Tri-State hospitals acknowledge use of ‘morgue trucks’ during winter surge

Hospitalizations are falling in Cincinnati and across Ohio, but deaths remain high.

Tri-State hospitals acknowledge use of ‘morgue trucks’ during winter surge
Cincinnati hospitals were forced to bring in morgue trucks during the winter COVID surge, according to multiple hospital spokespersons. (Source: KEYC)

CINCINNATI (FOX19) - UC Health and TriHealth spokespersons confirmed Tuesday that hospitals within their healthcare networks installed refrigerated morgue trucks for COVID fatalities in December.

One such truck has been at Bethesda North Hospital for around six weeks and remains in place, the TriHealth spokesperson says.

The TriHealth statement reads in part:

“TriHealth and other regional hospitals are experiencing a higher volume of critical COVID patients who are passing away in our facilities due to the increase in community infections. Coupled with funeral homes also reaching capacity, our morgues are consistently near or over capacity. To continue to provide essential and respectful end of life treatment to those in our care, we have reached the point where we must proactively prepare to expand morgue capacity for the entire system by temporarily using a refrigerated truck at our Bethesda North campus.”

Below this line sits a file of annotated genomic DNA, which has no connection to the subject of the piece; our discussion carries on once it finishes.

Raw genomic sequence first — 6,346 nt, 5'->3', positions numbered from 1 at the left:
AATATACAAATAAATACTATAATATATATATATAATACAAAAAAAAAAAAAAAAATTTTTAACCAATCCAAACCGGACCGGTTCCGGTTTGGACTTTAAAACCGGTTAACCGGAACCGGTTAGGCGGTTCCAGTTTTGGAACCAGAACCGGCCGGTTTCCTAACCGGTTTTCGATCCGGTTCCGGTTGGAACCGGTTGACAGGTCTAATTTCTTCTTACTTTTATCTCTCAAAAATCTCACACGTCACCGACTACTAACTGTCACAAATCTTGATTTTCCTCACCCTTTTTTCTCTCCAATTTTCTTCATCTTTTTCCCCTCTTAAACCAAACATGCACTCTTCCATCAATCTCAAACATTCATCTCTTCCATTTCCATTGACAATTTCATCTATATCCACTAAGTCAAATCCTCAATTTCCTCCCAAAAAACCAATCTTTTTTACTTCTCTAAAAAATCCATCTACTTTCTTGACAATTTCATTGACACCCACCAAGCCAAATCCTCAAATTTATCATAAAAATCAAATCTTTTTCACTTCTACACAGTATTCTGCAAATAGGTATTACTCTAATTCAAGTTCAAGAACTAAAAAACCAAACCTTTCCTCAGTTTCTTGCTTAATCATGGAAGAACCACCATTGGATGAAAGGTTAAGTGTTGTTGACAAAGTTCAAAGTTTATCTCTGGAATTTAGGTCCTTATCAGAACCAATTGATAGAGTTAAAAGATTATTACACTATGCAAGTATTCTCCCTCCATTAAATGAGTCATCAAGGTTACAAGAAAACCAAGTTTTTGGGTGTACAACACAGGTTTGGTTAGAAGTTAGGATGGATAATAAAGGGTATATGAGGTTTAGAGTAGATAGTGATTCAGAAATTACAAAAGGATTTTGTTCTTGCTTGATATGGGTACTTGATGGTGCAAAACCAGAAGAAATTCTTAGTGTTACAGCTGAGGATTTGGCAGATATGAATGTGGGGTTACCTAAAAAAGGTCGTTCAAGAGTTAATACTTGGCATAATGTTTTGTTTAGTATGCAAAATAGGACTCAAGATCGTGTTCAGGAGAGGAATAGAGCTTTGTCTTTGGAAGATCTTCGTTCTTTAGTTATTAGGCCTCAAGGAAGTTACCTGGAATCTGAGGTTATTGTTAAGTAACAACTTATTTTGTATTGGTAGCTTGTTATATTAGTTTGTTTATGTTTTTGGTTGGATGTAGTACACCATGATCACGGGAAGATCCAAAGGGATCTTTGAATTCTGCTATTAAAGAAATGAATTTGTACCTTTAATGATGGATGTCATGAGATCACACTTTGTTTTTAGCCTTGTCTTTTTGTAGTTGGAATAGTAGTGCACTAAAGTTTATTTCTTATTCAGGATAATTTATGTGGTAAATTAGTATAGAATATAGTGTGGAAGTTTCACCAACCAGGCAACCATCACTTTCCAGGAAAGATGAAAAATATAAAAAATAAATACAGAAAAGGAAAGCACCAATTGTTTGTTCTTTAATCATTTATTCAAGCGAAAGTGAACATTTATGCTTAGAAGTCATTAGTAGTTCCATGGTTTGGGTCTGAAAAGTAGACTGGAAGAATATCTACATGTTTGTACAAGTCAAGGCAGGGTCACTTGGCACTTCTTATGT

FOX19 NOW asked a UC Health spokesperson about use of such trucks, to which the spokesperson replied, “Yes, UC Health added mortuary capacity in mid-December in response to the fall surge.”

The UC Health statement reads in full:

“At UC Health, our care teams have been working tirelessly throughout the pandemic to provide advanced medical care to the most critically ill patients in our community. The fall surge in COVID-19 resulted in record-high numbers of hospitalized patients within our health system and across the community. In December, we added mortuary capacity to support our three inpatient locations as a precautionary measure.”

The spokesperson adds the rate of hospitalizations is declining in the region.

That notion is supported by data from the Ohio Department of Health.

Hospitalizations statewide are down more than 30 percent since the beginning of the year. Currently fewer than 3,000 Ohioans are hospitalized with COVID-19 for the first time since the ramp-up in late November.

The story is much the same in the Greater Cincinnati region, where current hospitalizations — 570 — are at their lowest level of the year.

More, the number of hospital beds used by COVID patients as a share of total hospital beds in the region is down nearly 20 percent over the last two weeks, while ICU bed usage is down 21 percent during the same timeframe.

But the relevant statistic is deaths, and deaths in Ohio, as expected given natural delays in the disease’s progression, remain high.

The state reports a three-week average of 77 new virus-related deaths per day, meaning 1,617, or 14.9 percent, of Ohio’s 10,856 virus-related deaths have occurred since Jan. 6.

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